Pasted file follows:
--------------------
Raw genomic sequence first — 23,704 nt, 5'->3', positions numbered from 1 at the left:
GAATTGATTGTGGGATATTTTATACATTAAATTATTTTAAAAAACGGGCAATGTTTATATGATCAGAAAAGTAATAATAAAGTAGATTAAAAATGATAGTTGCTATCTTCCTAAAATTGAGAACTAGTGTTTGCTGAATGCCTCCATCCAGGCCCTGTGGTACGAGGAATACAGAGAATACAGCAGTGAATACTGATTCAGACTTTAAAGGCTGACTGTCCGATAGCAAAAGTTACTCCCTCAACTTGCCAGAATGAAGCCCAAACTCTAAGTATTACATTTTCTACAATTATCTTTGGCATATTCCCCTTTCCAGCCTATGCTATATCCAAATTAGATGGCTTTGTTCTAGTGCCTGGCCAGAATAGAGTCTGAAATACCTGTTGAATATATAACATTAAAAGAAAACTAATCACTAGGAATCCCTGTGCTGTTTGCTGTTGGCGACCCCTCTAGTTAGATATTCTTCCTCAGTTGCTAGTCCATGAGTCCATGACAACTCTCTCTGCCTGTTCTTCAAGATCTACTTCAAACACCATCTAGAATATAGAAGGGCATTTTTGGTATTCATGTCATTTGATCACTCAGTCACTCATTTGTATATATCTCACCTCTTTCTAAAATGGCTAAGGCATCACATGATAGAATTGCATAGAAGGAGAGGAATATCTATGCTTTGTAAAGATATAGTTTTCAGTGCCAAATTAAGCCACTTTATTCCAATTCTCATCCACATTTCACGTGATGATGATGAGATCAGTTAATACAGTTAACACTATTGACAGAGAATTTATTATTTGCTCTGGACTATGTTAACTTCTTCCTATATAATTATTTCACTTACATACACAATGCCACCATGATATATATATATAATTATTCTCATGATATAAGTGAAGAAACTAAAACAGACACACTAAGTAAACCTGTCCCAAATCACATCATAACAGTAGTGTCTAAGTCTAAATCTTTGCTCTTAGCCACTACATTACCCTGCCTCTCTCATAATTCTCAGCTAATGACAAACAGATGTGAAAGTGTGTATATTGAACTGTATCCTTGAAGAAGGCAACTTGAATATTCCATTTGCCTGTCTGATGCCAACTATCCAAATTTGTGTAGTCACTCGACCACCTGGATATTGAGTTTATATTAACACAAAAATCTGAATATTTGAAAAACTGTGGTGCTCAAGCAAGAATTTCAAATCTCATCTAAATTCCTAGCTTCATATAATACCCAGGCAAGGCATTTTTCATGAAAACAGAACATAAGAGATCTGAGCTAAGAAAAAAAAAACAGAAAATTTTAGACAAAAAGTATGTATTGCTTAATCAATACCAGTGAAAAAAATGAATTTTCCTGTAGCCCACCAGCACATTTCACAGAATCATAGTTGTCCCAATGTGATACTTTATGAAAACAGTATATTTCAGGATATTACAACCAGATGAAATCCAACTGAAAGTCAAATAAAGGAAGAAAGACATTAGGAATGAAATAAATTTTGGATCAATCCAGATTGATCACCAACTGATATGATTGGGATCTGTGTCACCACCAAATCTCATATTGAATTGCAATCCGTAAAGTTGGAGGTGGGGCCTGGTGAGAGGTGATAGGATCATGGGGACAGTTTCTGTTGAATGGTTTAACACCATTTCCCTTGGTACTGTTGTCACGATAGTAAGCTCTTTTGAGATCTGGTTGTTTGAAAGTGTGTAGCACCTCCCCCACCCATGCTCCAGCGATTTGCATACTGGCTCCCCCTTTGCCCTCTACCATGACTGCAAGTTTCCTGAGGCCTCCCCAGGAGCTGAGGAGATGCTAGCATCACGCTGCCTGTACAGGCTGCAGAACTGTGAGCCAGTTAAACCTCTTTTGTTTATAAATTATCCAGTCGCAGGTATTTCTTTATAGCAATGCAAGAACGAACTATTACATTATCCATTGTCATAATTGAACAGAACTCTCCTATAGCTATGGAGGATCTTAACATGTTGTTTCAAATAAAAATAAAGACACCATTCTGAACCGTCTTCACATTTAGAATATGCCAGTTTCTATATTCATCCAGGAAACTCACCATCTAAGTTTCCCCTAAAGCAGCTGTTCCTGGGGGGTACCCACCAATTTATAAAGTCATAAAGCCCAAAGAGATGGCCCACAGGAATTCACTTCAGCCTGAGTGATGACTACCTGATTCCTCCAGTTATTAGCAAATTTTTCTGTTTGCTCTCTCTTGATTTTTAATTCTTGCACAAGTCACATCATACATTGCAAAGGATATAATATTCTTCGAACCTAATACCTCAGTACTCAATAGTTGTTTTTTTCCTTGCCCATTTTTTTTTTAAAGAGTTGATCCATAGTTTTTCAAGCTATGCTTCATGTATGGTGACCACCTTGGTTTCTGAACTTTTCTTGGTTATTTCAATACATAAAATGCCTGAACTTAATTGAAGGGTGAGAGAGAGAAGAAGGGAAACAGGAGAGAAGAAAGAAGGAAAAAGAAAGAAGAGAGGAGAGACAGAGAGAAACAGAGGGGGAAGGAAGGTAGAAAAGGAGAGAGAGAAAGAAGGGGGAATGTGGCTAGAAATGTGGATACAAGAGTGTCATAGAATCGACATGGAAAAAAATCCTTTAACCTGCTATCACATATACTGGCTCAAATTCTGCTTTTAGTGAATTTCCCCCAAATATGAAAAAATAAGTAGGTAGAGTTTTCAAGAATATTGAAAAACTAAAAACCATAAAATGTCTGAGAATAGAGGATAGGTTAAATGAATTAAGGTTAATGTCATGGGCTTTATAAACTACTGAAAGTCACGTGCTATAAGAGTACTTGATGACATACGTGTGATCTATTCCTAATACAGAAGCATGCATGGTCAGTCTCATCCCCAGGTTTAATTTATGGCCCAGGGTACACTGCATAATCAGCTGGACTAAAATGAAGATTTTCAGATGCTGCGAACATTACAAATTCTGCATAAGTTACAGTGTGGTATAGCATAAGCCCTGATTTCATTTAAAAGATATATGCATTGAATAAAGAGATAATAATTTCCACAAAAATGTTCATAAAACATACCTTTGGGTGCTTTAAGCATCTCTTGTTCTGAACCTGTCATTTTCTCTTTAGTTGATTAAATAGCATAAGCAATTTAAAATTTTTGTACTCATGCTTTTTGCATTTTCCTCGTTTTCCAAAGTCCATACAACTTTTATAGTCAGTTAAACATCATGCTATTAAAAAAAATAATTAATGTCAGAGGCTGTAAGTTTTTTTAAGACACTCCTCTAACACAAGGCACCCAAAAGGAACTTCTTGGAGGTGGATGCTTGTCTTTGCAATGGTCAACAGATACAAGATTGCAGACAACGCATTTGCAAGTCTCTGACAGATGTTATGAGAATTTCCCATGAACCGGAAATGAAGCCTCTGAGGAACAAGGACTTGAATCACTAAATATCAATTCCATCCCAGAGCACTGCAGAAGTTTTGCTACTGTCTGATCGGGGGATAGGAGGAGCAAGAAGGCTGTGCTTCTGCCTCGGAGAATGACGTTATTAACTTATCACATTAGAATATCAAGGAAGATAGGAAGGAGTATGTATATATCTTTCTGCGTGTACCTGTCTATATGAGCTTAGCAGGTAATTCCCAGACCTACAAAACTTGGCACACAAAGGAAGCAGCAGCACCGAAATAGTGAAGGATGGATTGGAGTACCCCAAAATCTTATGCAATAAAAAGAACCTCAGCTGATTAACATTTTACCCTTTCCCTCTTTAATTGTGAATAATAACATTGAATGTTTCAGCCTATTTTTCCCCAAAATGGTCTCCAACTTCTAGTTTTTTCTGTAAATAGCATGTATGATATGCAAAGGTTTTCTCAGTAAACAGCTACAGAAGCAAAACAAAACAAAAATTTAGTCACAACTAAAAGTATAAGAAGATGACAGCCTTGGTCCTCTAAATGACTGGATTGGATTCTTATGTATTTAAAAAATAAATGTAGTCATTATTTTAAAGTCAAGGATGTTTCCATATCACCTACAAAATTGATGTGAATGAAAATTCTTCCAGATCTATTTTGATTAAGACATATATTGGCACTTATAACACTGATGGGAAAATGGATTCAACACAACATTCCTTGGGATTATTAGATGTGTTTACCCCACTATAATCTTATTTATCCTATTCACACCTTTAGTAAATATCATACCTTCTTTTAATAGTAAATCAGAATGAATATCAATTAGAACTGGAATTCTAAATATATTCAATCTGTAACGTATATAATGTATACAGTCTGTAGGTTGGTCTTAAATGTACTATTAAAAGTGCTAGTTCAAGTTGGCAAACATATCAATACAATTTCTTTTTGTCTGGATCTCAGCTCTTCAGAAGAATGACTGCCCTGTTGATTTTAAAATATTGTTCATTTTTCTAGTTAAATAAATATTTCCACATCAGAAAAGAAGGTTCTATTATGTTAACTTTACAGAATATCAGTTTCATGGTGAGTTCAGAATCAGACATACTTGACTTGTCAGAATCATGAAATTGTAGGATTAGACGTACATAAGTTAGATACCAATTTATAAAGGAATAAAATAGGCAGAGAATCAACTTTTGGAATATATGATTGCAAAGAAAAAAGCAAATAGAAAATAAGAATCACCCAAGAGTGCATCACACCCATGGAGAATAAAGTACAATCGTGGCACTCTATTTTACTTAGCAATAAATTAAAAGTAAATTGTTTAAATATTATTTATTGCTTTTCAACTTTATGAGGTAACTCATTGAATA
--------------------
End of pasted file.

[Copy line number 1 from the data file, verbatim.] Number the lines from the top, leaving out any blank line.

Raw genomic sequence first — 23,704 nt, 5'->3', positions numbered from 1 at the left: